The health care crisis goes far beyond the colossal challenge of caring for victims of COVID-19 and keeping others safe from its spread.
During the early stages of the pandemic, elective surgical procedures were postponed and people with non-urgent medical problems put off visits to the doctor. Such decisions were prudent as health care workers and facilities ramped up to handle the COVID-19 caseload.
Now, though the crisis is far from over, hospitals, doctors' offices and other medical facilities are trying to get the word out that they can safely accommodate patients seeking all types of care. There are two serious, intertwined concerns.
The first is the damage delayed medical care may be doing to those fortunate enough not to have encountered the novel coronavirus. It was never wise for those with other pressing medical problems to postpone care. But neglecting even “routine” care may lead to problems – especially if that care involves children.
In a statement and in remarks during Gov. Eric Holcomb's televised news conference Monday, Dr. Tony GiaQuinta, president of the Indiana Chapter of the American Academy of Pediatrics, reassured parents that it's safe and important to bring their children to the doctor for wellness visits or vaccinations.
“Some states,” said GiaQuinta, who practices in Fort Wayne, “are seeing precipitous dropoffs in vaccine rates, which can lead to outbreaks of serious vaccine-preventable diseases, such as measles, whooping cough, and some forms of meningitis.”
Children who miss routine visits also miss being screened and treated for mental health issues. The problem of adolescent mental health, Gia-Quinta noted, is particularly acute in Indiana.
Much has changed in the past few weeks. One of the most striking innovations has been the rapid rise in telehealth visits, which allow patients to consult physicians in digital visits from their homes. When there's a need for face-to-face visits and treatment, doctors' offices and medical facilities have new procedures to ensure the safety of patients and their families. Patients and parents with children who need to be seen may still, understandably, harbor some fear. But most concerns can be answered if they call their doctors and ask about safety procedures and treatment options.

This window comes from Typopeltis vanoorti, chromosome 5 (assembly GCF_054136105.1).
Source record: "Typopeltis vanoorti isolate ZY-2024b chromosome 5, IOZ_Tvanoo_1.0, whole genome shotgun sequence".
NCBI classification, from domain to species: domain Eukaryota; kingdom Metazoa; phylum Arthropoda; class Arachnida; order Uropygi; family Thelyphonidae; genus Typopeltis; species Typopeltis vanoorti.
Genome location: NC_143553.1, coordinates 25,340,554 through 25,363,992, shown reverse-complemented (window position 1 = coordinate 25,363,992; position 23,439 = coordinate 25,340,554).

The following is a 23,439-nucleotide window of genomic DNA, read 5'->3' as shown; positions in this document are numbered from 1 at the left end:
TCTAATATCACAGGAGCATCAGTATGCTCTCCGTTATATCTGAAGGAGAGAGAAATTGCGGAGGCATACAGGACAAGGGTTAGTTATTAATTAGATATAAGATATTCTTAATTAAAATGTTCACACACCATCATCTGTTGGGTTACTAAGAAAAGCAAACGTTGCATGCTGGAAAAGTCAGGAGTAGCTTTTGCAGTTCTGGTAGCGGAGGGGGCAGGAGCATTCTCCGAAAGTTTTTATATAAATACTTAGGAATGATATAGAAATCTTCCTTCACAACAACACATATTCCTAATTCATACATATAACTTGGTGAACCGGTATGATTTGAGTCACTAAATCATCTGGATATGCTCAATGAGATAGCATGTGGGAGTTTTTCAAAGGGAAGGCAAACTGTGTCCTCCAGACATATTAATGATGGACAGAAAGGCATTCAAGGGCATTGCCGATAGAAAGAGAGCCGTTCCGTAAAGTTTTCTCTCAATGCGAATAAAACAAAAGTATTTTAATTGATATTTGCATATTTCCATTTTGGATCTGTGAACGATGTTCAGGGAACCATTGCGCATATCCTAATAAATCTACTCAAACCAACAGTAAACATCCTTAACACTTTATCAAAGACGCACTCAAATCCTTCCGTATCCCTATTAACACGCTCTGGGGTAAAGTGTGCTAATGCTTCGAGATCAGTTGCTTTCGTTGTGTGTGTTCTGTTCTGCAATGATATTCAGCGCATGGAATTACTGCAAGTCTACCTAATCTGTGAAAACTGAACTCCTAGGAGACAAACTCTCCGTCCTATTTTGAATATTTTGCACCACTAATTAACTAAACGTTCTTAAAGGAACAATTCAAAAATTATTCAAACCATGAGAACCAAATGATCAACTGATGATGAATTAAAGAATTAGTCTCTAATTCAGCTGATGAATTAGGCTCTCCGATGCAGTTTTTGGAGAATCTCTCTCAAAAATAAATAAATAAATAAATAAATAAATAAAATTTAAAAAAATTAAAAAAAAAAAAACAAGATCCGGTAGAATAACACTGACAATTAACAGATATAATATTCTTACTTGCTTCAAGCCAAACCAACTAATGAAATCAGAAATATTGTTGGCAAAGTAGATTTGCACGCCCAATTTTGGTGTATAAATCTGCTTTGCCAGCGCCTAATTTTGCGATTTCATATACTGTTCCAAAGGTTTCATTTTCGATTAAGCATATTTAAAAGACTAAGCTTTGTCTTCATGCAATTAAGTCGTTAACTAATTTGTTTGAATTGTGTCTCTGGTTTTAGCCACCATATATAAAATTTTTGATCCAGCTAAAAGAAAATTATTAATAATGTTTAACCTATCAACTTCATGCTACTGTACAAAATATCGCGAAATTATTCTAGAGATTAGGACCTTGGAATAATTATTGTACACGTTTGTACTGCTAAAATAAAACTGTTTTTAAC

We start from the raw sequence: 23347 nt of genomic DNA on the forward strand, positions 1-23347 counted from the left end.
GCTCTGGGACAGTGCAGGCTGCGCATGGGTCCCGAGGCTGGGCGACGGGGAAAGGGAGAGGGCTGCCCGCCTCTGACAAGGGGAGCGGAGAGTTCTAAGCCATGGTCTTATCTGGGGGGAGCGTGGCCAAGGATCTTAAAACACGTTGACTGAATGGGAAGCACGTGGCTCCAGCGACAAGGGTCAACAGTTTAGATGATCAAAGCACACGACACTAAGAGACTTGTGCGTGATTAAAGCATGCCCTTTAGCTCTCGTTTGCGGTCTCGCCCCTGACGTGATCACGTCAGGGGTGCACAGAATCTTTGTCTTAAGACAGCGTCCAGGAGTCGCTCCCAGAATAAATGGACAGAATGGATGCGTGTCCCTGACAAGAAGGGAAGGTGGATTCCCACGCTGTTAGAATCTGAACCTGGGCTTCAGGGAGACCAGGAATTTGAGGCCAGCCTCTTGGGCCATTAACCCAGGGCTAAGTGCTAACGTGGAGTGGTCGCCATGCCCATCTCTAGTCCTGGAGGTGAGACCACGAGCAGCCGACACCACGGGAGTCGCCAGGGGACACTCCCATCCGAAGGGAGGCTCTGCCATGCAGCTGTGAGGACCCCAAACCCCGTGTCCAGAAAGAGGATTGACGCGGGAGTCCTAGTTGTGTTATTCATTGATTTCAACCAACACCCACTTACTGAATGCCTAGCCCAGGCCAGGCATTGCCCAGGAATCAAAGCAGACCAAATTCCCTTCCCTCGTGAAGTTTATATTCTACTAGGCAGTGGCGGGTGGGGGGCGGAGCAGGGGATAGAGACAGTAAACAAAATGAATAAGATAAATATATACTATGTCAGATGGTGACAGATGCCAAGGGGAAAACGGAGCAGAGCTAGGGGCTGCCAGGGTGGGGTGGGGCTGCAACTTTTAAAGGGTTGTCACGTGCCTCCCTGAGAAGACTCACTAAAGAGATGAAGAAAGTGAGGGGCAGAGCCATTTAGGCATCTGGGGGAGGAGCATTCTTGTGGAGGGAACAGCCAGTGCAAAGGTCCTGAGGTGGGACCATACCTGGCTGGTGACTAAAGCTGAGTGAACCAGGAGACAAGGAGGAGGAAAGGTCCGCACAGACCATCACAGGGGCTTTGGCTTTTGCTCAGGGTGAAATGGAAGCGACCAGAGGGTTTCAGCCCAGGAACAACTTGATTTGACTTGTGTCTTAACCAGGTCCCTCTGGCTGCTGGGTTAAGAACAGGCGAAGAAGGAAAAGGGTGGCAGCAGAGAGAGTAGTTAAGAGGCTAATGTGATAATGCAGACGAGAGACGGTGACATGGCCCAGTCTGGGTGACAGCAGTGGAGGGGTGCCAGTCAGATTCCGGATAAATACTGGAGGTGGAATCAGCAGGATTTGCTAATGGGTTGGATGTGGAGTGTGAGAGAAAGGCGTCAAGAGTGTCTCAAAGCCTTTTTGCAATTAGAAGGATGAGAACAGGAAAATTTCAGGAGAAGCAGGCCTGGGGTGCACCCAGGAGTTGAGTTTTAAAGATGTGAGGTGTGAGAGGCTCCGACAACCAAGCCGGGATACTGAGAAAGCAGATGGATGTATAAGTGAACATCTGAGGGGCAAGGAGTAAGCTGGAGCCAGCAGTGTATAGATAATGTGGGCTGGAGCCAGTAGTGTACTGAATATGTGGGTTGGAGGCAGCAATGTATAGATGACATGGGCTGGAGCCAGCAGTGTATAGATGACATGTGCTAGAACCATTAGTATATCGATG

The other problem created by the slowdown in non-COVID-related treatment is that our health care system, like so many other parts of our economy, is under incredible financial strain.
As we noted a few days ago, the sharp drop in patient volume since the beginning of the pandemic has left Indiana's hospitals struggling financially – particularly smaller, rural facilities. Not surprisingly, the same types of problems are affecting doctors.
According to a report by the Indiana State Medical Association, “more than 80% of practices report a decrease of more than 40% in patient volumes and associated revenues.” Some practices, the association said, have seen revenue drop by as much as 90% and are in danger of closing.
In an interview Thursday, Dr. Sara Brown, president of the Fort Wayne Medical Society, confirmed the problems highlighted in the state report are present here.
“The medical community really tried to divert and delay non-emergency care,” said Brown, an emergency room physician with Parkview Heath. “We were doing that to prepare for an influx of COVID patients. ... All those things worked, so that's great.”
But the strategy has led to “lots of practices with really low volume – not any different than large parts of the rest of the economy,” Brown said. “Certainly it's possible that we could lose some physician practices over this.” That, in turn, could make it harder for the medical community to meet the needs in what is certain to continue to be a challenging year.
The financial crisis may ease now that Holcomb has lifted the ban on elective surgery. But, Brown said, many people are still confused about whether it's OK to seek help for non-pressing problems.
So doctors and medical facilities trying to alert their patients to the dangers from COVID-19 now have another important message: It is both safe and wise to call for an appointment and seek the treatment or ongoing care you and your family need. The health of Hoosiers, and the future of Indiana health care, depends on that message getting through.